How to Set Healthy Boundaries for Yourself
When we grow up, we always endure some amount of trauma. Perhaps you were bullied or you felt you lacked intelligence because a learning disability made it so hard to succeed in your classwork. Whatever your trauma(s), you unconsciously adapted to them in the best ways you could. One such adaptation involves boundaries.
When we are young, we tend to gravitate strongly towards one end or the other in terms of boundaries. We develop boundaries that are too porous (we feel so many emotions and so intensely, feel so strongly for others, and often let others’ lives take priority over our own). Or, we develop boundaries that are too hardened and walled off (we tend to shut our emotions off, try to avoid feeling, try to hide when others around us are feeling, and care largely about ourselves at the detriment of others).
Take a moment to consider where you tend to fall on this spectrum of responses. In particular, consider how you most commonly respond especially in times of intense negative emotions.
Once you identify your most common, blueprint response in terms of boundaries, you will know where you will need to improve. The goal, when it comes to healthy boundaries, is to practice moving to a centered position on a more consistent basis, as well as accurately determining and landing on a more or less boundaried place depending on the particular circumstances.
Specifically, what you will want to do is take several deep breaths in and out from your belly (where we are able to get the most oxygen into our lungs) and, as you do, imagine bringing yourself to a more centered place as far as boundaries. When appropriate, do the same exercise, but imagine erecting a firm wall (or whatever metaphor works for you) to create a boundary if needed in any particular moment. Or, if reasonable, practice the same exercise, but this time imagine the wall coming down (at least to some degree).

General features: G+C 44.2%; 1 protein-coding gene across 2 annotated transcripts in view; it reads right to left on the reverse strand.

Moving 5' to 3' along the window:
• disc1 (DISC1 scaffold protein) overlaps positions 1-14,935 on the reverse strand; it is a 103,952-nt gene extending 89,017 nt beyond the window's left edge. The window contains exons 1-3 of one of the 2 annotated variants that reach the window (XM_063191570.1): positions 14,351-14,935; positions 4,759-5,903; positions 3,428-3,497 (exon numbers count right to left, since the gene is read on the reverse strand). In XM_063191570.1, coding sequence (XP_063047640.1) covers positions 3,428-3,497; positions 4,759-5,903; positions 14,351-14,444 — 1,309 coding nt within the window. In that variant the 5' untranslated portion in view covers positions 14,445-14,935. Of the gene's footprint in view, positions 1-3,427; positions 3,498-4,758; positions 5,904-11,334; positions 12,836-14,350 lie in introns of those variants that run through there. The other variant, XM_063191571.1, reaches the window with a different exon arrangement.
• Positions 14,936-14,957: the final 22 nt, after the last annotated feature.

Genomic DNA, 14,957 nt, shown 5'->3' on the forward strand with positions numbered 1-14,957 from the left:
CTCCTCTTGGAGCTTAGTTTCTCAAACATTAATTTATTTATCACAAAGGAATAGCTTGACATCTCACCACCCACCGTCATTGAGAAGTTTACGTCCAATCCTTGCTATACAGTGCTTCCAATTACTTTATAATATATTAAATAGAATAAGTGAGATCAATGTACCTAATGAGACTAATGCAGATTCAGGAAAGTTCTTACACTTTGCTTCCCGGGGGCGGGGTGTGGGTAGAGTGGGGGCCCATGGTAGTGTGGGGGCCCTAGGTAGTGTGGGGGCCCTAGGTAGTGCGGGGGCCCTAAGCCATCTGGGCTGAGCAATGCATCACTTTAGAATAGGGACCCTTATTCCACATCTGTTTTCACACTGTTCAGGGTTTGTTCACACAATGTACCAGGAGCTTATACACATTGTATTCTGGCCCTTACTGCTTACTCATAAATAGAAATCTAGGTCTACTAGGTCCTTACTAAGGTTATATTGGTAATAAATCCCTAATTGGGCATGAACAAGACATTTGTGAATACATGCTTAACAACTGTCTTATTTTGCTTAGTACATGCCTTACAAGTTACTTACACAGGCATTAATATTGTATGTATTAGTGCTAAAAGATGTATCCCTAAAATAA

One question that can help in this practice is asking yourself: is this information about me or about another person?
If it’s about you, lower the wall, and take it in. If it’s about the other person, raise up your wall, and imagine the information hitting the wall and falling to the ground or bouncing off the wall and returning to the person.
For example, if a family member says something hurtful to you that simply isn’t true, this is about him/how, and you can practice setting this boundary in your mind to deny their unhealthy information from getting through to you. If, alternatively, a family member gently and kindly shares with you information about how s/he would love it if you could be more engaged with him/her in conversation, and you feel there could be truth to this information, you could practice lowering the wall and embracing this feedback.
Develop a Better Understanding of Boundaries and Boundary-Setting-and-Sustaining Skills Through Individual Therapy in California, Oregon, and Florida
The holidays should be an enjoyable time. It’s a time to disconnect from daily stressors, including the constant grind of work, and soak in time to connect with loved ones. Of course, this is easier said than done with all the stressors that present themselves during this time. At Stress Solutions, we love teaching you about the importance of healthy boundaries to set for yourself and others, as well as the skills to successfully achieve this. You deserve to capitalize on your holidays and we love helping people like yourself to be able to do just that! Our team of caring therapists would be happy to offer support for creating healthier boundaries.
To learn more about boundaries, including the skills and concepts to make them a part of your holiday routine, schedule a consultation with an individual therapist in California, Oregon, or Florida today.
Other Services Offered with Stress Solutions
Our San Diego, CA-based practice offers a variety of services individual therapy services to support you and your mental health. Other services offered include therapy for stress, anxiety, trauma, EMDR, and overcoming addictions. We are also happy to provide support for couples via in-person and online therapy. Visit our blog or learn more about us for more helpful info today!